Tourists and travellers from all over the world, as well as the Gulf, visit the country of Oman for a quick getaway or a beach holiday. It is still a place where you can find unexplored pristine beaches where human civilisation has not yet made an intrusive appearance to spoil the natural beauty. There are several small islands along the coastline where you can escape from the humdrum of city life and go on adventures for excitement. The coastline is 1700 km long, and most of the beaches are open for the public. However, if you are concerned about your safety on Oman beaches, read this article.

are beaches in oman safe

What is the safety like in the Oman beaches?

Oman as a country is very friendly to tourists, and the local people are some of the nicest you can find. However, being an Islamic country, it has a culture that is rather conservative. You will be fine if you follow the rules and stay within certain boundaries and social restrictions.

Safety Tips

Here are some tips that you can use to stay safe when visiting beaches in Oman:

Dress Conservatively: Since Oman is an Islamic country, the dress code to be followed is to stay covered up while you are in Oman. The general rule of getting dressed applies to both men and women. Generally, you must keep your legs up to knees and arms up to elbows covered. Even if you are going to the beach, do not wear shorts or a tiny top while you are on the way.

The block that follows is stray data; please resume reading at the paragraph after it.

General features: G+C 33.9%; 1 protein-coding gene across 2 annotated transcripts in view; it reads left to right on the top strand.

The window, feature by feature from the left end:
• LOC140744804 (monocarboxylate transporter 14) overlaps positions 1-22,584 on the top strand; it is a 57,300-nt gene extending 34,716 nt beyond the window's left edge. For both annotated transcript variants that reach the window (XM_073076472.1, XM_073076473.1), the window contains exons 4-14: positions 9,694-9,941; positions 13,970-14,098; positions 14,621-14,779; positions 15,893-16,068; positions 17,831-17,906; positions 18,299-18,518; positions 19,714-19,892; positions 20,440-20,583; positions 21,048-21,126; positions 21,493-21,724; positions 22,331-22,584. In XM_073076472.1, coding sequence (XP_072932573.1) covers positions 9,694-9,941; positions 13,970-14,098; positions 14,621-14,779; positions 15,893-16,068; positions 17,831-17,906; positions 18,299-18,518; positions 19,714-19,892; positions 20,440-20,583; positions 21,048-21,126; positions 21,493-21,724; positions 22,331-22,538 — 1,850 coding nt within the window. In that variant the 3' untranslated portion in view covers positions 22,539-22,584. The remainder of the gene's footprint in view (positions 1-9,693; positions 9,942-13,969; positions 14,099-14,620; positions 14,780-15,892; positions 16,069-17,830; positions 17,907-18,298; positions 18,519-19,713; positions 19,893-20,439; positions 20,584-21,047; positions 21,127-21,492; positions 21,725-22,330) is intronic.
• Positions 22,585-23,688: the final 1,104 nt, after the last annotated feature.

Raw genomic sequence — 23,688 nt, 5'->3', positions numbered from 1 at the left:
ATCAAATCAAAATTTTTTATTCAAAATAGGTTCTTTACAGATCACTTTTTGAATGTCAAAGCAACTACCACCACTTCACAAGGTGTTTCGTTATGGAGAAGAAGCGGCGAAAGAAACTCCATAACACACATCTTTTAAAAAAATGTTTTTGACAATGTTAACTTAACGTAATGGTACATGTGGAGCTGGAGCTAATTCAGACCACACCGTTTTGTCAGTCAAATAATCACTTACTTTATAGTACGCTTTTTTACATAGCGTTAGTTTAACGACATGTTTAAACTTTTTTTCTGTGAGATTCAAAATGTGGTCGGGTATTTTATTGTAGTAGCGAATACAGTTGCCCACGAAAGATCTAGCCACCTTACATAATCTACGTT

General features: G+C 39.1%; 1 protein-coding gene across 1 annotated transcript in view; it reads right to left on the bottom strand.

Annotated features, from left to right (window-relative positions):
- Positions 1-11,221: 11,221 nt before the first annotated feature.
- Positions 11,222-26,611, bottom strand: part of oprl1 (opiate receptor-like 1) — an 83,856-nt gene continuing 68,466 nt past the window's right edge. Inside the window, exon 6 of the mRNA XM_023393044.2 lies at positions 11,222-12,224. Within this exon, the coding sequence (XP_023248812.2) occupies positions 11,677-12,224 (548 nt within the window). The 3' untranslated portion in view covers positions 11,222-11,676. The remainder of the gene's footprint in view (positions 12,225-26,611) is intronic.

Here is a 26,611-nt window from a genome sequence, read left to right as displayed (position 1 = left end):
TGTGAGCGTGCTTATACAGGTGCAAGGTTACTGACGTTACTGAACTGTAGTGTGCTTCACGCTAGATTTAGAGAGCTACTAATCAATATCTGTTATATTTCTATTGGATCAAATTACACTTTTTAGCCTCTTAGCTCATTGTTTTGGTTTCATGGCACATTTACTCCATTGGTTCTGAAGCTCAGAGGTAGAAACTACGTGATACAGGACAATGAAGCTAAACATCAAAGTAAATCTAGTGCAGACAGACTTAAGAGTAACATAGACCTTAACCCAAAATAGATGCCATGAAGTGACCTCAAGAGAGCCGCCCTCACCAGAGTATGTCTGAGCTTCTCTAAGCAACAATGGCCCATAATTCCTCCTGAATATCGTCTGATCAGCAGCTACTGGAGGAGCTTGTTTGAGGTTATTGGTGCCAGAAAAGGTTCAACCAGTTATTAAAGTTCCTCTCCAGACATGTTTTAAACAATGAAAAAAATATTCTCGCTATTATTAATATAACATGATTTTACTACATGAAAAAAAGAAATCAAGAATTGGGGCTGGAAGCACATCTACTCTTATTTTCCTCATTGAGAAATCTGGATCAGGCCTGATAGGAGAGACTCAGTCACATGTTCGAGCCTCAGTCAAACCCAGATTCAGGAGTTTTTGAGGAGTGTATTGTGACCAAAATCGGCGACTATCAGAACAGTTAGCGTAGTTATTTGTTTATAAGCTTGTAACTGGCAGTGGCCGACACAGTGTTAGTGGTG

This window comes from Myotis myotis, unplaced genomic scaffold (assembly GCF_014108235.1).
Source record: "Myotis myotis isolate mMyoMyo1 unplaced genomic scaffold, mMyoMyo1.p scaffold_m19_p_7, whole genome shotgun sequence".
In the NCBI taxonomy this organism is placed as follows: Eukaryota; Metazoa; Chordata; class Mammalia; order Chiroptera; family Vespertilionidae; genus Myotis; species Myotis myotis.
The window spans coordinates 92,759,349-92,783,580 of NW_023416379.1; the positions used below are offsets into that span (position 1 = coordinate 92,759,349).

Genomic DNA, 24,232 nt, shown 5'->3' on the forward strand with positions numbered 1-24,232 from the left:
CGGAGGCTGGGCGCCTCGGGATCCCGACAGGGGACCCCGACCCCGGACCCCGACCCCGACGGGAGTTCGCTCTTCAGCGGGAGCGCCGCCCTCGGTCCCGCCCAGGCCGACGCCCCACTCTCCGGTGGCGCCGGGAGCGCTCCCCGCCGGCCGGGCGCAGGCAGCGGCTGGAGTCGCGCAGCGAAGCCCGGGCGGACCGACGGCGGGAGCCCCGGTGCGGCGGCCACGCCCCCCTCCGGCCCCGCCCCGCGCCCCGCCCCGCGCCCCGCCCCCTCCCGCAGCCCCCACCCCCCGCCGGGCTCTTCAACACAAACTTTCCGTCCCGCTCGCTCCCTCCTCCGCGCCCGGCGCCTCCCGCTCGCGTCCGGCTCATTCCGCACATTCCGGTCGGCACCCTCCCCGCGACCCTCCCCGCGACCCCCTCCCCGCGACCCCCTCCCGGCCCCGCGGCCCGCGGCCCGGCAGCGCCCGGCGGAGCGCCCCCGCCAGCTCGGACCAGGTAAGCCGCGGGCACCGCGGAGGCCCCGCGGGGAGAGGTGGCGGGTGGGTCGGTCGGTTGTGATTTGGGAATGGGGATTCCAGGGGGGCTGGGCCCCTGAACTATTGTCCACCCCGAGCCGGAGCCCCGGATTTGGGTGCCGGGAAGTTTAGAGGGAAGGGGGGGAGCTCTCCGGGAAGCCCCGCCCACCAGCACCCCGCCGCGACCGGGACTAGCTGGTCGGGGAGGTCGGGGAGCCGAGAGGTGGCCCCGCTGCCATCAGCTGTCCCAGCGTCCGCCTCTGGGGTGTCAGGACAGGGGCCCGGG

It is acceptable to wear a swimming costume while in the water, but you are expected to wrap a sarong or something similar around your body when you get out of the ocean. Bikinis are frowned upon in public beaches, and if worn, they should not expose too much skin. Tiny tops or thongs are best to be avoided. Men should wear shorts rather than the smaller trunks. If you are staying in one of the beach resorts that have a private beach, then it is okay to wear whatever you like. If you are unsure of how to dress, just take a look around and see how the other people on the beach have dressed.

Look at the Category of Beaches: Take note of the signs on the beaches. Some of the beaches are open only for families. So, if you are travelling on your own, you should not be going to these beaches. So, you must make sure that you are on the right beach to avoid any problems.

Follow Laws in Oman: Oman is a total monarchy, which means that the Sultan has the final word. Sharia law has shaped Oman’s legal system. Like any other Islamic country, respect the traditions of the local people. This is especially true if you are visiting Oman during the time of Ramadan or any other religious festival.

Don’t do Drugs: There is zero tolerance for drugs in Oman irrespective of whether you are possessing drugs or trafficking them. There are severe punishments for those who consume or sell drugs in the country. Even if you possess a small amount for personal use, it can land you in jail for up to a year. So, make sure you do not carry any illegal substance on the Oman beaches or anywhere else in the country.